Certainly there is an aspect of being unworthy while in the presence of God. And clearly, being in the presence of Jesus changed the prostitutes and “sinners” from the inside out. I doubt they remained entrenched in that lifestyle after they met Jesus. But even if they did, I do not believe Jesus would have loved them less.
And besides, the point here is that while they were still “sinners”, they were obviously made to feel welcomed and wanted in the presence of Jesus. He ate with them, taught them, and befriended them. (one of the many reasons why the Pharisees despised him and wanted to kill him)
How are we doing with that? How is our approach compared with Jesus?
I love communion, because at the foot of the cross there is equality. We all remember and realize that in the end we are sinners, saved by grace and daily in need of grace. No one is better than the next at the Lord’s table. It should remind and challenge us to view our youth ministries the same way.
All are welcome. All are wanted.
We should not put stumbling blocks in the way of students approaching Jesus just as they are. He will then work in and through them over time to conform them more into his image and likeness.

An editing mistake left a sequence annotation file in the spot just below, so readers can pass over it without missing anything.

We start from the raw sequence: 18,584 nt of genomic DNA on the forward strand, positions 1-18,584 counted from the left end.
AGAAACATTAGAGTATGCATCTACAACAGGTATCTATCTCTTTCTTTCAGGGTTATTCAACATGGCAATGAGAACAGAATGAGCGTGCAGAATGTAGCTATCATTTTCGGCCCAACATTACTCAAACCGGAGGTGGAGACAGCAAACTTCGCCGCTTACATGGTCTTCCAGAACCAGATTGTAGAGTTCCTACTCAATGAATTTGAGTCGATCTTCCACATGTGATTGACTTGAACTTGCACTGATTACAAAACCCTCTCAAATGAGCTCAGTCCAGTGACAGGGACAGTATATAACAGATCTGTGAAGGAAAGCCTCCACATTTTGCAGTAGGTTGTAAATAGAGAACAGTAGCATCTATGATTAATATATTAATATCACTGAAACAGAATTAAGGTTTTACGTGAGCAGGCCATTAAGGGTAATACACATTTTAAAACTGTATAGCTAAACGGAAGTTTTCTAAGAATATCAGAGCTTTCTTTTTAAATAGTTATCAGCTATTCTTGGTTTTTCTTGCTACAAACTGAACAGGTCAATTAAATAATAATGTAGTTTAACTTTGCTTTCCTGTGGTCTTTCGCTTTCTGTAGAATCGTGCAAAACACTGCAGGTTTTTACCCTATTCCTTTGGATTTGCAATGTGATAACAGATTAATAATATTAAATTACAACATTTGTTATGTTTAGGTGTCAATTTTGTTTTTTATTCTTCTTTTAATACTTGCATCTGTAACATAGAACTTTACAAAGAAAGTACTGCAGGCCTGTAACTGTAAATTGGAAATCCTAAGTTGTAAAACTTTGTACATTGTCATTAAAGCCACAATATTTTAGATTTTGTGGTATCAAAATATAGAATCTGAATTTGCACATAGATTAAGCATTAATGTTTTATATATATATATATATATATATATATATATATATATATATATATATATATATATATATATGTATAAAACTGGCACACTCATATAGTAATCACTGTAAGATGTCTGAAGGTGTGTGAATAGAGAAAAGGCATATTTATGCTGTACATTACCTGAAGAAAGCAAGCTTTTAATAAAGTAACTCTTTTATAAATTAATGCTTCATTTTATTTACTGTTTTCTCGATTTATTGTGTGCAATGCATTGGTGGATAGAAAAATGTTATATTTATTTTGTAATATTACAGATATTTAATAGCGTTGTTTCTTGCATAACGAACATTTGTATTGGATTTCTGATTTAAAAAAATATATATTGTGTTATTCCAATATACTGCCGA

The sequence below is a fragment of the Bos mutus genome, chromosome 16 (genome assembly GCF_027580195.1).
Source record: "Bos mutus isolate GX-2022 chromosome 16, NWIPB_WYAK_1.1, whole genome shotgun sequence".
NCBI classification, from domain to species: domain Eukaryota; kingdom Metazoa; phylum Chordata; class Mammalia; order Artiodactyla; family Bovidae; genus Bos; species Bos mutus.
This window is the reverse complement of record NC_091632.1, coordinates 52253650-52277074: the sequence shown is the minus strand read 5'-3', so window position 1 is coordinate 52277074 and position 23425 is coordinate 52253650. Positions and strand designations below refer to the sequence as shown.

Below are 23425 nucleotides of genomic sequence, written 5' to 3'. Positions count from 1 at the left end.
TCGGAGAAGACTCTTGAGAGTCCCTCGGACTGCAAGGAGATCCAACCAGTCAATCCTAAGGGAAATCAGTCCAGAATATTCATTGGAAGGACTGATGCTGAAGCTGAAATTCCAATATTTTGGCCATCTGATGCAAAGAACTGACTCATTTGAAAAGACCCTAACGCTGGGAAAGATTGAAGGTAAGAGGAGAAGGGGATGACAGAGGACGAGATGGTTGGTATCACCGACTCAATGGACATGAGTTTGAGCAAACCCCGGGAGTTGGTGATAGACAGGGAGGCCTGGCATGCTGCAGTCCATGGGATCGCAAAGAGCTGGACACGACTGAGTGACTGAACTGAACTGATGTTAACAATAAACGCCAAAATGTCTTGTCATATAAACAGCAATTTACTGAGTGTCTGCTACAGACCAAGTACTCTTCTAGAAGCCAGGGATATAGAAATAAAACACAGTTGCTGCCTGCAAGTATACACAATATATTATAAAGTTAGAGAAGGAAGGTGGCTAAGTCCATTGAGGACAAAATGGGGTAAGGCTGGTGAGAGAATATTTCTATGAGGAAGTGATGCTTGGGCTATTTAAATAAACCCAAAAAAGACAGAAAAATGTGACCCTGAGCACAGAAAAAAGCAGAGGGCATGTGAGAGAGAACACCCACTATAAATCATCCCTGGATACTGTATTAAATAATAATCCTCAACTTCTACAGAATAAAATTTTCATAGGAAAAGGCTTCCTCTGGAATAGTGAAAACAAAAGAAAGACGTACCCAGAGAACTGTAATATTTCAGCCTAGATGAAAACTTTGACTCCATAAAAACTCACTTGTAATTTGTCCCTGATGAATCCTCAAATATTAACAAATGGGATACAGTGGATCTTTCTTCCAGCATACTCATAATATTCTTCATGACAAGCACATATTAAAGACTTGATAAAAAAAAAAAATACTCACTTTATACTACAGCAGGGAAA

Now, if a student completely disagrees with my view (and the Bible) that Jesus is the only way the heaven, etc.. then that is where he or she is at. There is not much I can do except to pray and love.
Our youth ministry must still exist for them. If they continue to feel loved and want and show up and displayed respect for our beliefs, it probably means that God is doing something (maybe very slowly) in their life. I believe God to be constantly at work in his children.
We are not to compromise the gospel, but at the same time, we are not to intentionally make others feel like outsiders.
If our youth ministry can begin to shift towards the inclusiveness of the gospel and Christianity, I believe more and more students will experience the love of Jesus and transformation of communities will take place.
Let’s say “Welcome Home” to “sinners” and “strangers” alike, and warmly welcome them into the family and kingdom of God.